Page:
### Segmentation of Additional FDG-PET Imagery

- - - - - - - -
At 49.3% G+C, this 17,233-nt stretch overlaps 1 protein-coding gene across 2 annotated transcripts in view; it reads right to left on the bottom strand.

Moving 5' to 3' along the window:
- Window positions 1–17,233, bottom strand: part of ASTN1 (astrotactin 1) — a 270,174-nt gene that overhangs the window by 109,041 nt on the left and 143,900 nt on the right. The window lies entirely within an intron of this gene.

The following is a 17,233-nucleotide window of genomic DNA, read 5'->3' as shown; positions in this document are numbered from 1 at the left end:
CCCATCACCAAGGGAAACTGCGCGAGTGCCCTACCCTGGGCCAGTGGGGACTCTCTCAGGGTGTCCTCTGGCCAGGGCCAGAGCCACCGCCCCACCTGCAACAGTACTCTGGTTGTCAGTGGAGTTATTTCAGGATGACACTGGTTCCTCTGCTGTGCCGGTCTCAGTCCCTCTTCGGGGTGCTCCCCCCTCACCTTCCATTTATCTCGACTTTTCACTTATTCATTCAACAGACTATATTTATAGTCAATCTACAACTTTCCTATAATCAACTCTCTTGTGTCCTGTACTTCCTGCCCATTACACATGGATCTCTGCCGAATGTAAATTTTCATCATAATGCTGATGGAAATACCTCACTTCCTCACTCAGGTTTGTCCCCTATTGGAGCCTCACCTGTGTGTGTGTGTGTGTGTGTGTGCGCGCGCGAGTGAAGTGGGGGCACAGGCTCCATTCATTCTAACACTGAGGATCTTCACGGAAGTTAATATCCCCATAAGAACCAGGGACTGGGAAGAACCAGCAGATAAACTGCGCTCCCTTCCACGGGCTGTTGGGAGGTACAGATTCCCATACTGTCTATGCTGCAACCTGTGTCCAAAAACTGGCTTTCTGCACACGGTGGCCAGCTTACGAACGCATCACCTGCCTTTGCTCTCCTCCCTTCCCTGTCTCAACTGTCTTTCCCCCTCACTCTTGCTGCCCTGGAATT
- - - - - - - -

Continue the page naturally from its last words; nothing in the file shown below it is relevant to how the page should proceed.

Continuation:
The first task of analyzing imaged tumors is to delineate the tumors from the background (referred to as image segmentation). In the case of FDG-PET, the radiopharmaceutical is also taken up and metabolized by noncancerous cells, although to a lesser extent [10, 11]. The typical result is an evidently stronger PET signal (tumor) surrounded by a weaker signal (non-tumor), with the possibility of additional *non*-tumorous bright-spots colocated with the bladder or rectum as undelivered radiopharmaceutical is cleared from the body [10]. As may be seen in Figure 1, the interface between the healthy and tumorous regions may not be stark, but rather nebulous as tumor cells invade healthy tissue in a diffuse fashion [12]. This is seen in the image as a smooth gradation from brighter pixels to dimmer ones. In order to objectively distinguish tumor from background, we employed the rule-of-thumb that, for a visually-selected, three-dimensional region of interest (ROI), any pixel brighter than 40% of the maximum ROI pixel brightness is to be considered part of the tumor. This 40% rule is based upon the observation that tumors defined as regions of greater than 40% of the maximum standard uptake value (SUV) of FDG both: colocate with those independently identified via visual analysis of computed tomography scans; and yield volumes consistent with published surgical series [13]. The SUV is a PET intensity measure that first has been converted to proper radiation units, then corrected for both radioactive decay and patient body mass [11]. For each patient, the net result is that every grayscale image pixel is multiplied by a single, positive constant. Because we seek to quantify *intra*-tumoral variation and since there is some debate as to the usefulness and validity of standard uptake values [14, 15], we apply the 40% rule directly to the grayscale intensities.